Contribution By: Thalia Anguiano, M.Ed; Educator & Advocate and EYEJ Millennial Task Force Member

It is no secret that the COVID-19 pandemic has disproportionately affected Black and brown communities everywhere — in the areas of health, employment, education, and even more disturbing: the lack of digital accessibility. As we continue to educate and immerse ourselves in remote learning, it has become more apparent that though the internet, smartphones, social media, etc., have seemingly taken over our day-to-day, it is not as widely accessible as many may think. Yes — our phones are within reach, any information that we want to access is at the tip of our fingers, but for many, this is not a reality.

In the context of education, the amount of Black and brown and low-income students who find themselves completing homework assignments outside of McDonald’s for Wi-Fi is incredibly alarming. According to a U.S. News report, close to 9 million students (ages 9–18) found themselves without internet when schools shut down nationwide earlier this year due to the ongoing pandemic. Our students deserve to learn. We can place all kinds of expectations on them, such as logging on for classes on time to making sure they submit their homework. When they don’t have the resources to do so, where do we draw the line between upholding these academic expectations and recognizing the socioeconomic, oppressive inequities that don’t allow them to thrive academically?

As an educator, I continuously need to adapt the way I provide grace to others and myself. This transition to remote learning and engaging with students solely online is new to everyone — and everyone is still attempting to figure out what works best for them and what doesn’t. What I have discovered the most in my day-to-day practices is that many people I engage with are frustrated at not being able to log in to Google Classrooms or have tech issues with their devices just want to be heard. With all that’s occurred in 2020, if I can spend 10 minutes of my time on the phone to help a young person feel seen and validated, I hope I’m positively empowering another individual.

A Call to Action (for educators and advocates, alike):

  1. Ensure your digital tools and resources are accessible — if there is an asynchronous lesson plan (for example) that you want to show, be sure that it can opt into closed captioning. Providing tools for digital accessibility is one thing; it’s another to ensure that your devices and online teaching methods are still accessible in OTHER ways and inclusive.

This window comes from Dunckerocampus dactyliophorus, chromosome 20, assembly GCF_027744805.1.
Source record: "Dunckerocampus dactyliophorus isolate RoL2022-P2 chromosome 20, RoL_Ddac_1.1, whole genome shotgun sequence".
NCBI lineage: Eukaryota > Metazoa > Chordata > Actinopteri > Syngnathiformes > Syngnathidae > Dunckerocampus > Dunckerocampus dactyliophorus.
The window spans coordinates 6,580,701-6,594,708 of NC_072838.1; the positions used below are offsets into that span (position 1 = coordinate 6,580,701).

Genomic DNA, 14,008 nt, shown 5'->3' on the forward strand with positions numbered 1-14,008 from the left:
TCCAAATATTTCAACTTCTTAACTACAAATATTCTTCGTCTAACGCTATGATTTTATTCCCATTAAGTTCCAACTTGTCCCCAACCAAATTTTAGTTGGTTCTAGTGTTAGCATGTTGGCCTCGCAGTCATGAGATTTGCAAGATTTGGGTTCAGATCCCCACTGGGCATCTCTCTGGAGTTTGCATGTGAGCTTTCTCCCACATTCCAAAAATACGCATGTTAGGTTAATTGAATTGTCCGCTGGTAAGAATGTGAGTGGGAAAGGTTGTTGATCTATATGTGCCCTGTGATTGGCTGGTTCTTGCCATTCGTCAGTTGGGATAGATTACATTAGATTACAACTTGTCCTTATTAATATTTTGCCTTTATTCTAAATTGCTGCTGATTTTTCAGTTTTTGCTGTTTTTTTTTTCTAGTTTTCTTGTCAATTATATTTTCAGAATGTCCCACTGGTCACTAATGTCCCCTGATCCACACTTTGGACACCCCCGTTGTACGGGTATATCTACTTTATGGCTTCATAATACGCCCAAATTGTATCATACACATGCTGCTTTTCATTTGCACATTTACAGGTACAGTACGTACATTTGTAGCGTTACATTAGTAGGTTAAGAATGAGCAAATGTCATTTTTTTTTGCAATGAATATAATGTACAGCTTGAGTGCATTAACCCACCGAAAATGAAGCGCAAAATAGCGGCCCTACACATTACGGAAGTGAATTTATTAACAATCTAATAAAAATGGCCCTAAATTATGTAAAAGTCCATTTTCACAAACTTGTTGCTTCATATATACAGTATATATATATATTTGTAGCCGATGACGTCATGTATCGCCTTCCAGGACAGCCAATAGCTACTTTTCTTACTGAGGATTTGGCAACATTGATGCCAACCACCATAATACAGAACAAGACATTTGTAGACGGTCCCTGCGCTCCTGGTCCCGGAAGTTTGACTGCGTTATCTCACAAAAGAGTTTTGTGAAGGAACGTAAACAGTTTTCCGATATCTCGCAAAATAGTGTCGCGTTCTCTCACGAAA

• Keep your privilege in check before giving out zeroes and marking students down as being “absent.” We don’t know what’s happening once students log off for the day — give grace, check-in when needed, and reflect on the repercussions that a zero or “absence” can have on a student’s academic disposition.
  • Provide space (when available) for families to check in with you or someone at school — we recently just held a parent engagement and wellness night event for my school network and had the opportunity to remind parents that they need self-care too. This small gesture can have a HUGE impact (and it gives you the ability to build stronger relationships with them as well).

My current role with EYEJ includes serving as one of two co-chair positions with the Millennial Taskforce. We aim to uplift and support the efforts of the EYEJ Youth Council while also getting millennials involved in the advocacy work of social justice. My biggest takeaway from the Digital Inclusion Week series, hosted by EYEJ October 5–9, 2020, was listening to the stories and experiences that our youth face daily. It was incredibly heartbreaking to hear about the obstacles that have systemically placed in the paths of youth across Cleveland. It was also inspiring to learn about all of our youth’s advocacy work to break through glass ceilings, provide others with access, and raise awareness of this issue, generally.

My message to youth: amid your advocacy work, please be sure to take care of yourself. Self Care is something that I struggle with daily, and I am working with my therapist on this. One of the biggest lessons she’s taught me in this area is that we cannot burden the world’s problems on our shoulders alone. Whenever I see an injustice happen, I feel the need to go out and fix whatever is broken immediately. This isn’t always the most feasible, and it’s certainly not healthy. Take care of yourselves, so you can feel empowered to empower others. Empowerment in the heart of advocacy work is cyclical — it takes one to empower another and another, so on so forth. However, the cycle cannot move if the people driving it aren’t charged with the energy needed to keep it moving. Your voices are so critical and necessary — make sure your cup is filled before you start to pour out to others.



Empowering Youth Exploring Justice

EYEJ drives social justice reform by empowering young people to advocate for change.